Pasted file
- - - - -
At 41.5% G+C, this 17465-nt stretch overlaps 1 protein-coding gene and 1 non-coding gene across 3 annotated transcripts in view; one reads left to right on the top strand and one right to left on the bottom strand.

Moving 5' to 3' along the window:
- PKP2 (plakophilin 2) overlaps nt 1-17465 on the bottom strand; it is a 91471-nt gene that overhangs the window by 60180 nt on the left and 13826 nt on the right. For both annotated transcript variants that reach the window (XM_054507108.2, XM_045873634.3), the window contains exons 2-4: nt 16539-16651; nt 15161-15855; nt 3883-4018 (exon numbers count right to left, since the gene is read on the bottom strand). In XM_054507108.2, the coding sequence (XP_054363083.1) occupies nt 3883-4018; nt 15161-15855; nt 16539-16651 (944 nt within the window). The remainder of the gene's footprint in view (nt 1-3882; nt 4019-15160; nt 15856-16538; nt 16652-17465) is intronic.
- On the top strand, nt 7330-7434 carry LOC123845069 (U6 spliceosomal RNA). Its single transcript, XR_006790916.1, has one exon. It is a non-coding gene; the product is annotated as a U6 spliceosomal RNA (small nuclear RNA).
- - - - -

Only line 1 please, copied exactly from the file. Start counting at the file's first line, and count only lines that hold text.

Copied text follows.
At 41.5% G+C, this 17465-nt stretch overlaps 1 protein-coding gene and 1 non-coding gene across 3 annotated transcripts in view; one reads left to right on the top strand and one right to left on the bottom strand.